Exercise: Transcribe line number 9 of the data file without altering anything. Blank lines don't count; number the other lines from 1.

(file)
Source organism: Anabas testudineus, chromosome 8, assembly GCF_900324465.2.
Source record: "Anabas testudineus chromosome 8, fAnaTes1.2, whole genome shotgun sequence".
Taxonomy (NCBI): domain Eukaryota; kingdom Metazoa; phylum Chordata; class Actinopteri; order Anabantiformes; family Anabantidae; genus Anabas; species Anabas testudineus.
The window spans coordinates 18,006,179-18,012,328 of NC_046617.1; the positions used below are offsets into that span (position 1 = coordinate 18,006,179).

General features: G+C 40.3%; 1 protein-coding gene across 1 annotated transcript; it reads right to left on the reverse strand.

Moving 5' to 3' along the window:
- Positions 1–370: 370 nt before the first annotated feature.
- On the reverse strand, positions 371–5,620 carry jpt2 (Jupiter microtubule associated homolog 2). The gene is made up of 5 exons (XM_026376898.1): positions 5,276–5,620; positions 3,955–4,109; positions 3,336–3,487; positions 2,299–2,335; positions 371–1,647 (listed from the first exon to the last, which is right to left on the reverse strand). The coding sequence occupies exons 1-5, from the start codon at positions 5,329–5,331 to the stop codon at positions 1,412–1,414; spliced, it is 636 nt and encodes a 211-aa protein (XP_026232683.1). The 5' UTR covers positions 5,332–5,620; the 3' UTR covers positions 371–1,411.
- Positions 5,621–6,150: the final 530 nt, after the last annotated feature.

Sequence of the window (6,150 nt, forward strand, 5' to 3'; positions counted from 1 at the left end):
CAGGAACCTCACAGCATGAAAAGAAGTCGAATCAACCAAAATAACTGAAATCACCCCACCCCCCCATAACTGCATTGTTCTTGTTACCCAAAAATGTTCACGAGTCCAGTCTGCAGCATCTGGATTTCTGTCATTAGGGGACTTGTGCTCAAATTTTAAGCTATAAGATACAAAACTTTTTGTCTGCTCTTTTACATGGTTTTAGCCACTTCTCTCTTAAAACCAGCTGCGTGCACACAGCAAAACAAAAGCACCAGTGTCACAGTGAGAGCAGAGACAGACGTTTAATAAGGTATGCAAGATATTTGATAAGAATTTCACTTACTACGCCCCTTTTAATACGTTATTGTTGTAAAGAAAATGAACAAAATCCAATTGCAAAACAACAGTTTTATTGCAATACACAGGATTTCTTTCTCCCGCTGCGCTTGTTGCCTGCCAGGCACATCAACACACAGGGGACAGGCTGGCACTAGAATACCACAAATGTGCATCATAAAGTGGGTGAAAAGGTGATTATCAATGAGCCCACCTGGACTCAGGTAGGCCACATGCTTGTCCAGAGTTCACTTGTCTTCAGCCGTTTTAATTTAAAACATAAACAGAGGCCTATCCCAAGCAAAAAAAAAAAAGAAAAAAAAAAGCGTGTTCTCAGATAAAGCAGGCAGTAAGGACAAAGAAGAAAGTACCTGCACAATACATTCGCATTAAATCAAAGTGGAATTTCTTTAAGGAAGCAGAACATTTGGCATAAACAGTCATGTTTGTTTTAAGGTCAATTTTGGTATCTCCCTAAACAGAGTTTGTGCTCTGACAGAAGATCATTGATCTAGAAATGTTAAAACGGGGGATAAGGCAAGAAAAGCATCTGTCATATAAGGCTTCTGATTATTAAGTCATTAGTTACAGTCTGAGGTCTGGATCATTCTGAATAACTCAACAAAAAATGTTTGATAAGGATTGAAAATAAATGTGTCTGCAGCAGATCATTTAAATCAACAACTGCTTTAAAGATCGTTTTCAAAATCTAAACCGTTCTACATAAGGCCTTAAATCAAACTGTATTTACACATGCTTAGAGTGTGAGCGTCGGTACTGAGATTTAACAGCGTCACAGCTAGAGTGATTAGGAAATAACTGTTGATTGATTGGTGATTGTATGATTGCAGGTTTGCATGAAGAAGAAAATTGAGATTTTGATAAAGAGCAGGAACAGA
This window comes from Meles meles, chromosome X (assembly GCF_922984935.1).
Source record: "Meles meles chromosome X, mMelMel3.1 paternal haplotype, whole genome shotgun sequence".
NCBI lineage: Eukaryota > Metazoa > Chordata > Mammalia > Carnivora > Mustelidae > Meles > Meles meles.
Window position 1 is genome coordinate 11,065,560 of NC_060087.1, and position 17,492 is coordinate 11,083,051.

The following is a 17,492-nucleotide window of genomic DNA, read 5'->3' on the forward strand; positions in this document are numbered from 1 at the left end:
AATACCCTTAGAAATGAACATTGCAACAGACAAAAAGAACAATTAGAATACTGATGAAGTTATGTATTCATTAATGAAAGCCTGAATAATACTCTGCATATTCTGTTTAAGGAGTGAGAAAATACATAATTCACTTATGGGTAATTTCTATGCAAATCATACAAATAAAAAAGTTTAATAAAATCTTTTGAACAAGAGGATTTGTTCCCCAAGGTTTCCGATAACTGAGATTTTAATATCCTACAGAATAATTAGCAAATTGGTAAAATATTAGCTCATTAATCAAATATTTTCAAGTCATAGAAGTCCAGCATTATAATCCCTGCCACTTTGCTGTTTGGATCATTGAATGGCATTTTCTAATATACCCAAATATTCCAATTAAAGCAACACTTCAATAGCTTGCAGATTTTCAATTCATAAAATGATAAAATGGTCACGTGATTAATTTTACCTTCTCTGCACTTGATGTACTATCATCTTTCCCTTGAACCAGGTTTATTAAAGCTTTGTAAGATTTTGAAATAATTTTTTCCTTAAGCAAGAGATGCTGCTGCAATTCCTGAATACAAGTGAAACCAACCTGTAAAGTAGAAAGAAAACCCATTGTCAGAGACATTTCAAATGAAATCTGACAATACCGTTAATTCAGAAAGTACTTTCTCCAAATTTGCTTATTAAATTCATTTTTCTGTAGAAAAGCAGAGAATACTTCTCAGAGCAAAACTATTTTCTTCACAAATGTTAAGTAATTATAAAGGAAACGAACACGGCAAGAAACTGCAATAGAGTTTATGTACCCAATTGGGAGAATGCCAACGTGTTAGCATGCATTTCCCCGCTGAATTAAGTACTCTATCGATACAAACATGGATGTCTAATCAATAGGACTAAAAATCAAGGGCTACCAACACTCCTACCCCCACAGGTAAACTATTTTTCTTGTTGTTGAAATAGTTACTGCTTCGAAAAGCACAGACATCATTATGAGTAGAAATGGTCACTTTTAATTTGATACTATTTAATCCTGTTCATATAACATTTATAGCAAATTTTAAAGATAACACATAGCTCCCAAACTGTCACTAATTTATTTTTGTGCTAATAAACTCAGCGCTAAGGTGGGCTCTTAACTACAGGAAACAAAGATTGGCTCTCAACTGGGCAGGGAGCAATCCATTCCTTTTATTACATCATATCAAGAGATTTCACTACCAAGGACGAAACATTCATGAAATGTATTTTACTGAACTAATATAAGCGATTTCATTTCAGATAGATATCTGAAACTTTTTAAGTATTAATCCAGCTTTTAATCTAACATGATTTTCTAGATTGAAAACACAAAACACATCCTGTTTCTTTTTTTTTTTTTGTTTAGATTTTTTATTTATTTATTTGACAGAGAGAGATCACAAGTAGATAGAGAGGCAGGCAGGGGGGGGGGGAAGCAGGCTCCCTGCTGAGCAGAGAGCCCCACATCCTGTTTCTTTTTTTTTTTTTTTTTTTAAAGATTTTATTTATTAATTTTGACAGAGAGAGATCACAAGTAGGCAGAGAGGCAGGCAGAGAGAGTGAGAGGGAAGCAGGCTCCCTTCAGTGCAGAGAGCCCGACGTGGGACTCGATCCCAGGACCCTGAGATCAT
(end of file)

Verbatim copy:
- Positions 5,621–6,150: the final 530 nt, after the last annotated feature.